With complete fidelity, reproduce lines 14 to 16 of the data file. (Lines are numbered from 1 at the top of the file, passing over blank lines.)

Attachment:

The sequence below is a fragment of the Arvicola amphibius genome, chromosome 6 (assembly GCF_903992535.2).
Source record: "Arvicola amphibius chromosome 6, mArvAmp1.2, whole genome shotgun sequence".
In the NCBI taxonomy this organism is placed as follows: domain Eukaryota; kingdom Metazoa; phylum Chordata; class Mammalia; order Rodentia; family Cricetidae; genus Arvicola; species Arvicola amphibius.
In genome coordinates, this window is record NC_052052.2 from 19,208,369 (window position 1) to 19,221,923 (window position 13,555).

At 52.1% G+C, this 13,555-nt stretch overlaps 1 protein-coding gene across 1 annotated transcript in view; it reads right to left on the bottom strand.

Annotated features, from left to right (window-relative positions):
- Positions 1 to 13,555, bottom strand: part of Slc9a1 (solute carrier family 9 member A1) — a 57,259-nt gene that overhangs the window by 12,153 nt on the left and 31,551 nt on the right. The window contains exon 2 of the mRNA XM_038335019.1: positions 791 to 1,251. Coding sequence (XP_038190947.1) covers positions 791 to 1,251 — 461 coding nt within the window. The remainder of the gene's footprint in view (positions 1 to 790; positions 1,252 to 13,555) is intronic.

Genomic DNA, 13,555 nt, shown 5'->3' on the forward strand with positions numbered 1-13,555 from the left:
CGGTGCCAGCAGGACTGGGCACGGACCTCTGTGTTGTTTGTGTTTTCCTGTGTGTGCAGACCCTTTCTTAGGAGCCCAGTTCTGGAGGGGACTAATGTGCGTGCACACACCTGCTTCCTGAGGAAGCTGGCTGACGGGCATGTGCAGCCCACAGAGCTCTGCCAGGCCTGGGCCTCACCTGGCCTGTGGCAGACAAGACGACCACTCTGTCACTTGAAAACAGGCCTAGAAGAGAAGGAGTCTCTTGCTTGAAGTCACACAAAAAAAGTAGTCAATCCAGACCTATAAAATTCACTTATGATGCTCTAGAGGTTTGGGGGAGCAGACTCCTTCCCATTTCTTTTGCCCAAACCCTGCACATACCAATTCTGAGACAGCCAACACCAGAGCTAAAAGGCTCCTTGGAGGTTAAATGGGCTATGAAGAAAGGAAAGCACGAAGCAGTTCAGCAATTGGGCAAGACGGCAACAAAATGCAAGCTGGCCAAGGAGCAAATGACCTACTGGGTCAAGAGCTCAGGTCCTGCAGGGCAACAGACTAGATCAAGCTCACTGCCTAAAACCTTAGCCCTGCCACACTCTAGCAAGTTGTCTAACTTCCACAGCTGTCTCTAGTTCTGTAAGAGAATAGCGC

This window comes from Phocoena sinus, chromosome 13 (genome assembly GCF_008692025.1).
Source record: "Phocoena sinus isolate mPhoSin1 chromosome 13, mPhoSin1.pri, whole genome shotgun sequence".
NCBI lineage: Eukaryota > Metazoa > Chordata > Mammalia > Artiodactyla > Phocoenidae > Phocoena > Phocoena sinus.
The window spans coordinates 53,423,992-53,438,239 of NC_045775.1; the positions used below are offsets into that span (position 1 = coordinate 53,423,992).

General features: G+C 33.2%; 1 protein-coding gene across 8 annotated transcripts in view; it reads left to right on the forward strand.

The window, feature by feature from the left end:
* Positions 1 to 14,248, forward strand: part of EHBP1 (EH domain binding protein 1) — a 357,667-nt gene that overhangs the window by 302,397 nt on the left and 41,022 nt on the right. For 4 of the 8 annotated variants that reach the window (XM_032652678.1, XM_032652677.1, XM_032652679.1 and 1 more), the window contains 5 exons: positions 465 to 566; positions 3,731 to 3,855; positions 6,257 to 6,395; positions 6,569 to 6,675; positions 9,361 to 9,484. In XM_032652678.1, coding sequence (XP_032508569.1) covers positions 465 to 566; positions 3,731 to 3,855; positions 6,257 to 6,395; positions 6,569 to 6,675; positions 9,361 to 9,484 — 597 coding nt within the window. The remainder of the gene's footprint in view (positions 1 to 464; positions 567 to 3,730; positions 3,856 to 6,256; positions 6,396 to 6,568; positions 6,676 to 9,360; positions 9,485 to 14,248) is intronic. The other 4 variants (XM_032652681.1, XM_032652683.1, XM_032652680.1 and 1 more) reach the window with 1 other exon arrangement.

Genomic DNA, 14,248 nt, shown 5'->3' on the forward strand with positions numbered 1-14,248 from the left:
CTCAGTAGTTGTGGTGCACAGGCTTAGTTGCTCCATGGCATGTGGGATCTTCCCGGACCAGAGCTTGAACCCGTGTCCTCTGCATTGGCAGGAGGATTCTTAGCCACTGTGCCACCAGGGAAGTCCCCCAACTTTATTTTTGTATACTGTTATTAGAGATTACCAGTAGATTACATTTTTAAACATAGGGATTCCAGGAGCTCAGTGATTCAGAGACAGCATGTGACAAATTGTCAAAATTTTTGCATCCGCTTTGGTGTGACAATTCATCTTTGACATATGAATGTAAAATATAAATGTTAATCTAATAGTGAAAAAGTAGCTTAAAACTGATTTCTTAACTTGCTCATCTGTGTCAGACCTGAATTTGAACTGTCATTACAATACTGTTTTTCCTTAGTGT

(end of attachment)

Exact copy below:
General features: G+C 33.2%; 1 protein-coding gene across 8 annotated transcripts in view; it reads left to right on the forward strand.

The window, feature by feature from the left end:
* Positions 1 to 14,248, forward strand: part of EHBP1 (EH domain binding protein 1) — a 357,667-nt gene that overhangs the window by 302,397 nt on the left and 41,022 nt on the right. For 4 of the 8 annotated variants that reach the window (XM_032652678.1, XM_032652677.1, XM_032652679.1 and 1 more), the window contains 5 exons: positions 465 to 566; positions 3,731 to 3,855; positions 6,257 to 6,395; positions 6,569 to 6,675; positions 9,361 to 9,484. In XM_032652678.1, coding sequence (XP_032508569.1) covers positions 465 to 566; positions 3,731 to 3,855; positions 6,257 to 6,395; positions 6,569 to 6,675; positions 9,361 to 9,484 — 597 coding nt within the window. The remainder of the gene's footprint in view (positions 1 to 464; positions 567 to 3,730; positions 3,856 to 6,256; positions 6,396 to 6,568; positions 6,676 to 9,360; positions 9,485 to 14,248) is intronic. The other 4 variants (XM_032652681.1, XM_032652683.1, XM_032652680.1 and 1 more) reach the window with 1 other exon arrangement.